Courtesy of CEB, we are bringing you selected legal developments in areas of California business law that are covered by CEB’s publications. This month’s feature is from the September 2022 update to Privacy Compliance and Litigation in California. References are to the book’s section numbers. The most significant legal developments since the last update include developments in such important topic areas as information security and security breaches, financial and health information privacy, identity theft, internet and electronic privacy, and the California Consumer Privacy Act.
September 2022 Update
Challenges of Privacy Compliance and Litigation
New or amended state privacy laws were recently enacted in Nevada, Colorado, and Utah. In addition, New York City recently adopted its own regulations on biometric identifying information, prohibiting all selling, leasing, trading, and sharing of such information for anything of value or profit, including allowing for a private right of action for violations of the regulation. See §1.3.
Common Law and Constitutional Privacy Protection
The court in People v Roberts (2021) 68 CA5th 64, 97, held that the use of a DNA sample taken from the defendant who was validly arrested for a felony based on probable cause but never formally charged did not violate his federal or state constitutional rights against unreasonable search and seizure or his state constitutional right to privacy. See §2.4A.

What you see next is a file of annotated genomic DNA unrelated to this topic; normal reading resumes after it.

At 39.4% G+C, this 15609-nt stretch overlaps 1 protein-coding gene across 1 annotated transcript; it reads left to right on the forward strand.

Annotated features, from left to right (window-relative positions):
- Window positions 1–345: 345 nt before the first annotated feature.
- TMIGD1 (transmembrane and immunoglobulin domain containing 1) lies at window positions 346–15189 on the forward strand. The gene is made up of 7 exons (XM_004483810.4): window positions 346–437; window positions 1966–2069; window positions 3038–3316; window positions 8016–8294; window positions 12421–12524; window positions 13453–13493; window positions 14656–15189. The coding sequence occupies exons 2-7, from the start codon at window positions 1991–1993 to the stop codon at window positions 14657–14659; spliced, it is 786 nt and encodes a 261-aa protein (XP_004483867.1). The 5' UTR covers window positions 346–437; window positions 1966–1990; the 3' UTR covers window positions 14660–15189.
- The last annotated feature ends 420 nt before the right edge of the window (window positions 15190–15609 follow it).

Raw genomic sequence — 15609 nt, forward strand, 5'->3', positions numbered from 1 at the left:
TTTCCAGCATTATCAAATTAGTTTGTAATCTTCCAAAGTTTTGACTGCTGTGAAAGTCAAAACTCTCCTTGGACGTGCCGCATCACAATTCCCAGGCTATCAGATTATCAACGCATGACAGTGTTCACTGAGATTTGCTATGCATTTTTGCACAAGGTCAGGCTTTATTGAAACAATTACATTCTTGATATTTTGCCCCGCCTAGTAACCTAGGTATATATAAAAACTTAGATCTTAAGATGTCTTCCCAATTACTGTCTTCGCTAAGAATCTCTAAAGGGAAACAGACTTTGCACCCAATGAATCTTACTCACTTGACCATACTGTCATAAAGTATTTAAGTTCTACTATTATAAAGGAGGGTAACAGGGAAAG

Information Security and Security Breach
Civil Code §§1798.81.5 and 1798.82 were amended effective January 1, 2022, to include as protected information an individual’s genetic data. See §§3.8, 3.46, 4.2.
The FTC issued a statement in September 2021 signaling its commitment to enforce the FTC Health Breach Notification Rule and clarifying that the rule applies to most health apps and similar technologies, e.g., apps and other technologies that help consumers track diseases, diagnoses, treatment, medications, fitness, fertility, sleep, mental health, and diet. In addition, the FTC has issued two publications to help explain the FTC rule and the steps that covered businesses need to take in the event of a breach. See §§3.35, 3.35D.
Internet and Electronic Privacy